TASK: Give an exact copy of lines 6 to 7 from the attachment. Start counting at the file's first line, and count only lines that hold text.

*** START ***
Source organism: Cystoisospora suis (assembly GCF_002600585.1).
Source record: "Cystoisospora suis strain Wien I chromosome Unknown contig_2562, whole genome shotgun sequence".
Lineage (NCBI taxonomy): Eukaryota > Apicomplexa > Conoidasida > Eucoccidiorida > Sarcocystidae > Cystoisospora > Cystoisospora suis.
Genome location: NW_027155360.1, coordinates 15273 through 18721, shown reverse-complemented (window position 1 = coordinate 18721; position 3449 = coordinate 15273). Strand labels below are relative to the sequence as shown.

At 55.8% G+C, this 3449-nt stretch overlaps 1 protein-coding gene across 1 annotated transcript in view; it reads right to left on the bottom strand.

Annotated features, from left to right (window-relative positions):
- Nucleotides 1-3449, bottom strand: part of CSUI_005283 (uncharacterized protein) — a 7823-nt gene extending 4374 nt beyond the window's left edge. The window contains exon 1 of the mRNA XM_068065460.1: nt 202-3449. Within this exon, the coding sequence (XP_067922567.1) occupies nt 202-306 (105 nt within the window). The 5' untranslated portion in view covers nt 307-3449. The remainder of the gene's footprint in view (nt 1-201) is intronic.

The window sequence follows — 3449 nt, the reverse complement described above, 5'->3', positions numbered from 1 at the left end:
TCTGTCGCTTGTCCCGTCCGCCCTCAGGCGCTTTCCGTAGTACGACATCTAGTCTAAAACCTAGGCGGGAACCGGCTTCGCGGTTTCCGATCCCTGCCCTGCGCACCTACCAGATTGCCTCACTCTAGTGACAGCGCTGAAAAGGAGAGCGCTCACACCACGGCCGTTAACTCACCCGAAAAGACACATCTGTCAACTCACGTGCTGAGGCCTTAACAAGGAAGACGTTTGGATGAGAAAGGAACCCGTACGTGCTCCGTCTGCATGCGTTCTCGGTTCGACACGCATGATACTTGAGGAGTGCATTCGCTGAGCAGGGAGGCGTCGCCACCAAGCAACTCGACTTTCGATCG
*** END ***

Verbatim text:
Annotated features, from left to right (window-relative positions):
- Nucleotides 1-3449, bottom strand: part of CSUI_005283 (uncharacterized protein) — a 7823-nt gene extending 4374 nt beyond the window's left edge. The window contains exon 1 of the mRNA XM_068065460.1: nt 202-3449. Within this exon, the coding sequence (XP_067922567.1) occupies nt 202-306 (105 nt within the window). The 5' untranslated portion in view covers nt 307-3449. The remainder of the gene's footprint in view (nt 1-201) is intronic.